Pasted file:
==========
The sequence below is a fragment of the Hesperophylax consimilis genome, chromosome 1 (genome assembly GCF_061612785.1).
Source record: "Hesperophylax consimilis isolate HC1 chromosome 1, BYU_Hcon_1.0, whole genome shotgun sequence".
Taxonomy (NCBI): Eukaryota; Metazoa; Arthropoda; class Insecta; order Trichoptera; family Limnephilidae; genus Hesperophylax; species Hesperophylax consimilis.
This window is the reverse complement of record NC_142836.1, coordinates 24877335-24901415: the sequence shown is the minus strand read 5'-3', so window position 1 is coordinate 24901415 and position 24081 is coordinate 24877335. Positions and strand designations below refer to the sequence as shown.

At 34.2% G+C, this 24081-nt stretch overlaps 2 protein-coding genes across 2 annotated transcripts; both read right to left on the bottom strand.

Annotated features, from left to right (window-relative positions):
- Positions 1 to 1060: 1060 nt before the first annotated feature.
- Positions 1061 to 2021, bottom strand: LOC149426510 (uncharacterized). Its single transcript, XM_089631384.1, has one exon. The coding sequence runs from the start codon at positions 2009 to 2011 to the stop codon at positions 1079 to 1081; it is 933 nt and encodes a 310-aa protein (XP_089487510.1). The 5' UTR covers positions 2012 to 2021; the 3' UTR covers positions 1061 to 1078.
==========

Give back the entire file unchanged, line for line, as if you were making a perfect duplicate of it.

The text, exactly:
The sequence below is a fragment of the Hesperophylax consimilis genome, chromosome 1 (genome assembly GCF_061612785.1).
Source record: "Hesperophylax consimilis isolate HC1 chromosome 1, BYU_Hcon_1.0, whole genome shotgun sequence".
Taxonomy (NCBI): Eukaryota; Metazoa; Arthropoda; class Insecta; order Trichoptera; family Limnephilidae; genus Hesperophylax; species Hesperophylax consimilis.
This window is the reverse complement of record NC_142836.1, coordinates 24877335-24901415: the sequence shown is the minus strand read 5'-3', so window position 1 is coordinate 24901415 and position 24081 is coordinate 24877335. Positions and strand designations below refer to the sequence as shown.

At 34.2% G+C, this 24081-nt stretch overlaps 2 protein-coding genes across 2 annotated transcripts; both read right to left on the bottom strand.

Annotated features, from left to right (window-relative positions):
- Positions 1 to 1060: 1060 nt before the first annotated feature.
- Positions 1061 to 2021, bottom strand: LOC149426510 (uncharacterized). Its single transcript, XM_089631384.1, has one exon. The coding sequence runs from the start codon at positions 2009 to 2011 to the stop codon at positions 1079 to 1081; it is 933 nt and encodes a 310-aa protein (XP_089487510.1). The 5' UTR covers positions 2012 to 2021; the 3' UTR covers positions 1061 to 1078.